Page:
Elena Douglas’ fascination with the Iliad began when she was 8 years old and her mother read her a children’s version during a summer spent in the White Mountains. When she was older and read the unabridged version for herself, she latched on to the character Briseis. In the Iliad, Briseis becomes the concubine of the hero Achilles and is the subject of an epic fight between Achilles and King Agamemnon. Despite being the subject of drama and turmoil, Briseis herself has little to do in the original text. In her novel Warrior’s Prize, Douglas sets out to pull Briseis from the shadows, exploring the terrifying prospect of becoming a spoil of war, ripped from her home to live with the man who killed her husband:
- “Maira was torn from my grip, but I managed a quick hug and begged Nesaia to look after her. Then I stood alone on the shore, watching them go toward the smaller of the two remaining ships. These women were all that was left of my life. Most were young wives like me. We’d shared companionable hours over the washing at the spring. Mostly they talked and I listened to their tales of how to remove stains from clothes, or the best way to cook beans, or the difficulties of childbirth, or even sometimes, guardedly, how to keep a husband happy. We’d shared stories and toil, laughter and tears. Being a part of their pain would have eased my own. Their company would have lessened my fear. But Achilleus had taken even this from me.”
Kirkus Reviews writes that, “in making Briseis the hero of her story, Douglas skillfully gives center stage to women who are mostly silent pawns or invisible in the Iliad and most texts inspired by it,” and calls Warrior’s Prize “a carefully crafted tale that offers a fresh, woman-centered reevaluation of an ancient story.”
Douglas, who lives with her husband in Berkeley, California, knew for years that she wanted to write Warrior’s Prize. She was immediately taken with Briseis, though despite being one of the richest texts in history, the Iliad itself didn’t give her much to go on. “Reading the full Iliad was a mind-changer,” says Douglas. “It’s one of my ‘desert island’ books. The characters are so developed, it’s almost like reading a modern novel. But Briseis is just in the background while the whole plot revolves around her!”
Therefore, Douglas’ task as a reader and as an author was to put together what Briseis might have been thinking and feeling. But it took nine years of writer’s block to get there. “Her story was just begging to be told,” says Douglas. “But the big problem [in] writing about Briseis is that she’s offstage for all the action. So I had this passive protagonist, and I had to work and work to make her active.”
Douglas’ biggest hurdle in the task to make Briseis an active protagonist was that for the most climactic moment in her story—the death of Patroclus—Briseis is not physically present. And, of course, it didn’t help that Douglas had her own life to live, with her own children to put through college with all the financial aid forms and bureaucracy that come with that, to say nothing of her teaching career. “I’d say to myself, You’re calling yourself a writer, but you’re not! Forget it!” But Douglas refused to give in to the little voice telling her to quit until finally, she figured out how to solve her problem around Patroclus’ death.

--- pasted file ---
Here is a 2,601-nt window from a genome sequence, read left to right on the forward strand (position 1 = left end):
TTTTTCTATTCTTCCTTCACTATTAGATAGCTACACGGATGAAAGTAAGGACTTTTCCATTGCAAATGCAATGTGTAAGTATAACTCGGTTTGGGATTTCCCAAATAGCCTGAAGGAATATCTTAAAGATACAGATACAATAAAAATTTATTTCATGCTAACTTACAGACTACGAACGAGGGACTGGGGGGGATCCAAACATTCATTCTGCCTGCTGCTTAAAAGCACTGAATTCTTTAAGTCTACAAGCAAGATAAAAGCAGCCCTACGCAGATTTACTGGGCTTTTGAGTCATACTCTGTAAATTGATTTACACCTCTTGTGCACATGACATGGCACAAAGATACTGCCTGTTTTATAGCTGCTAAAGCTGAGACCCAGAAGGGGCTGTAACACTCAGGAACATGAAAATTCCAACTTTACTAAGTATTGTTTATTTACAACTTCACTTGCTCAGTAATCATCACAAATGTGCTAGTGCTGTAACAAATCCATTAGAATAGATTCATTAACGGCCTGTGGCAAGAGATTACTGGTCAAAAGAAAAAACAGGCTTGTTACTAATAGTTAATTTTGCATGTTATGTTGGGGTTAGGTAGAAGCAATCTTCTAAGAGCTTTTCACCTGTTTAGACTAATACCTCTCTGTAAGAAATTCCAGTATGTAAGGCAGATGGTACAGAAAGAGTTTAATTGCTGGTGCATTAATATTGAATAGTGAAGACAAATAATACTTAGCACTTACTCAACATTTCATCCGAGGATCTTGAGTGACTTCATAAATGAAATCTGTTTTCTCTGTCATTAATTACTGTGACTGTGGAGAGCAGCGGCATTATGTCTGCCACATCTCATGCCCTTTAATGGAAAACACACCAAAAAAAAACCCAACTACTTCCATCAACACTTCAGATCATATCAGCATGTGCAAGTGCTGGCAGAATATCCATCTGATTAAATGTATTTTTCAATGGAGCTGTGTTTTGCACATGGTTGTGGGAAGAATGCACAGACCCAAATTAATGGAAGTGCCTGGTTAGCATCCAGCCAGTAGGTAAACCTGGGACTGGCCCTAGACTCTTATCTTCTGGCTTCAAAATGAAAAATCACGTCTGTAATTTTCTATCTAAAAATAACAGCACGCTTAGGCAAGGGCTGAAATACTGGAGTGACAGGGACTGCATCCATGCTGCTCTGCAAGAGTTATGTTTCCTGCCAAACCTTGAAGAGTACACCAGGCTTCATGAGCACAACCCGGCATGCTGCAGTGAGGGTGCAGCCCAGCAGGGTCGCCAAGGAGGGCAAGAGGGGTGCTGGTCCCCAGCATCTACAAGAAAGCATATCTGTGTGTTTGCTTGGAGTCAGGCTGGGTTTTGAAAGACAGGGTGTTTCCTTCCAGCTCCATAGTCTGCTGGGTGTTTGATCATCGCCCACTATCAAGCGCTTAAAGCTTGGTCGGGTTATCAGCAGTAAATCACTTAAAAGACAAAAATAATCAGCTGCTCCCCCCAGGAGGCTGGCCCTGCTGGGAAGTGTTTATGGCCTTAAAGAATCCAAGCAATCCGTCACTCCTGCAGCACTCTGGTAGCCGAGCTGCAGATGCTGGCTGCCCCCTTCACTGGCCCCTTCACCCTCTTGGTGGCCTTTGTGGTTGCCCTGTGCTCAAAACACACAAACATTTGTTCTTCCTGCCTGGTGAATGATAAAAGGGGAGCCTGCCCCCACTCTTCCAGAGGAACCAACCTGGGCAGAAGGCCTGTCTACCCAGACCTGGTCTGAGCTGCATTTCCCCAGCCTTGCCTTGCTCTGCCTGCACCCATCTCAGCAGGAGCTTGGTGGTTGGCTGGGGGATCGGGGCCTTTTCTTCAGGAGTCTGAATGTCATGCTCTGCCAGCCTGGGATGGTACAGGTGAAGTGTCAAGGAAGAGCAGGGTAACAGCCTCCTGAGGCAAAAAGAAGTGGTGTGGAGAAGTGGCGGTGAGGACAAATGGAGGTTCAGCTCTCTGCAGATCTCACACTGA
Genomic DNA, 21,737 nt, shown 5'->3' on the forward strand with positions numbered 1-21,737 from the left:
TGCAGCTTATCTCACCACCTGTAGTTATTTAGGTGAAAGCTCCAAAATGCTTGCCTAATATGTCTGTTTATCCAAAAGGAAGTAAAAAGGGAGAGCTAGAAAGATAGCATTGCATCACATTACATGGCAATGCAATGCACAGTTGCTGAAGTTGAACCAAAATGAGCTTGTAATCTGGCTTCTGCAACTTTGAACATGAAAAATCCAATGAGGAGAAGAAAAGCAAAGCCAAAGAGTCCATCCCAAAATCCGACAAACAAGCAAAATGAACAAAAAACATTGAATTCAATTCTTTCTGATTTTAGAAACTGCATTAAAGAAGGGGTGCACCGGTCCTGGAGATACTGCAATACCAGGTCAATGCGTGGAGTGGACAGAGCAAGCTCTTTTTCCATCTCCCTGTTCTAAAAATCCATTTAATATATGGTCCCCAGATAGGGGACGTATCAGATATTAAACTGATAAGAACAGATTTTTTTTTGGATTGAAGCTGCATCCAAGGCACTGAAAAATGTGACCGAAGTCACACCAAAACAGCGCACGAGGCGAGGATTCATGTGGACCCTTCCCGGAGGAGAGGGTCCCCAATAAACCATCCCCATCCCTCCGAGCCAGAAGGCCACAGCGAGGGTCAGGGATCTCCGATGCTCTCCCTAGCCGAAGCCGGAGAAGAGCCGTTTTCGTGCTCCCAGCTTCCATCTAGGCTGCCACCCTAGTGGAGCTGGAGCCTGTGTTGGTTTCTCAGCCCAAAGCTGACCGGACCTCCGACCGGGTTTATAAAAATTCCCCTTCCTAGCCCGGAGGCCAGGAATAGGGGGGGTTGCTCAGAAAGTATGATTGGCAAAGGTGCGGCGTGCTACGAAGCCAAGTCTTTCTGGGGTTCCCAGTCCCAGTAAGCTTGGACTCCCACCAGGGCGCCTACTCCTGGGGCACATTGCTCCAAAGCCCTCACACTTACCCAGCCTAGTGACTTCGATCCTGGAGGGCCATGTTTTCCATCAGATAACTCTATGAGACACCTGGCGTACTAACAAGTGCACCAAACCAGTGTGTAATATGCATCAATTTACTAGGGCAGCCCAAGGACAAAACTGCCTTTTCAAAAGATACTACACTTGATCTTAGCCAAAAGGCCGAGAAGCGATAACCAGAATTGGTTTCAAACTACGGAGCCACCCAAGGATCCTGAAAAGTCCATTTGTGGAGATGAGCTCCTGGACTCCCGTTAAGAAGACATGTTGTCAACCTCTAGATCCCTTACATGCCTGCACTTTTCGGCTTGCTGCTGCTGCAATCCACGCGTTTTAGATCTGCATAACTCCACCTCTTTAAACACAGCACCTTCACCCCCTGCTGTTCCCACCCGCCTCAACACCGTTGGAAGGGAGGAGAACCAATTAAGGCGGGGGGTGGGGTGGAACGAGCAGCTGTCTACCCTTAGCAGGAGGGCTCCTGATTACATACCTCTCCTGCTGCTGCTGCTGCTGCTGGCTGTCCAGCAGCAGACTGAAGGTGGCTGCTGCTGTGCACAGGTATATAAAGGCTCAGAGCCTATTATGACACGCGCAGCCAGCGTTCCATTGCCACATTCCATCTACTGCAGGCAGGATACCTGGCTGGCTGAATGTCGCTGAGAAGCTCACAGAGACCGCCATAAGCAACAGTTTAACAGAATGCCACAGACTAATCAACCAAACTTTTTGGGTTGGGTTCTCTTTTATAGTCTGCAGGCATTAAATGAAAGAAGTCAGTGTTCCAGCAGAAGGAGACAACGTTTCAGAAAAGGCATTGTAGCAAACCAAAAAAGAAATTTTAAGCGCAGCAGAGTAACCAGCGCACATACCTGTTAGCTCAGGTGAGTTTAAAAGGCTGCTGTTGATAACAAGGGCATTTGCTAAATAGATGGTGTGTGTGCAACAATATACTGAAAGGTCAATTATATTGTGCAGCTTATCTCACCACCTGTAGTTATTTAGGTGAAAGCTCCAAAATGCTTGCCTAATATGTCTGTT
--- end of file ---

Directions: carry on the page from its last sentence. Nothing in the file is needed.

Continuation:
Readers will have to pick up a copy of Warrior’s Prize to learn how Douglas untangled that knot, but she says that once she found her solution, she “couldn’t stop writing” and had to take a paper and pen with her everywhere to write down her overflowing thoughts. Douglas doesn’t claim that she was able to keep up the faith the whole time during that decade of writer’s block, but when she at last came up with a solution that would allow her to finish the story, she had “an incredible feeling of wonder and relief.”
Briseis’ difficult lot in life—captured by her enemies, taken as a prize, and fought over like an object—leaves plenty to explore. Douglas was particularly interested in two themes. The first was how and why Briseis’ feelings toward Achilles might evolve over time. How do you fall in love with someone who has killed members of your family in war? And the second was what Douglas describes as “the age-old conflict between men and women everywhere: the man’s desire for achievement or fame or wealth or glory, while the woman, caring for none of those things, wants above all else to have a home and a man’s protection in order to raise her children.”
But throughout Briseis’ conflicts with the various men who control her life, Douglas never loses sight of what brought her to Briseis in the first place: the lack of agency for the women of the Iliad. Briseis encounters other famous women like Andromache and Helen of Troy, but this time with Douglas’ imagination filling out their inner lives and likely alliances and grudges. Kirkus notes that Douglas’ take on the Iliad “adds emotional heft to the bare bones of a foundational work of Western literature.”
Fans of Douglas’ interpretation have another novel inspired by the classics to look forward to. She actually wrote an entirely different novel while researching Warrior’s Prize. That novel, Shadow of Athena, centers on a mysterious ritual in honor of the goddess Athena. And Douglas is working on a memoir that will describe her colorful childhood, including that fateful summer when she first met Briseis.
Chelsea Ennen is a writer living in Brooklyn.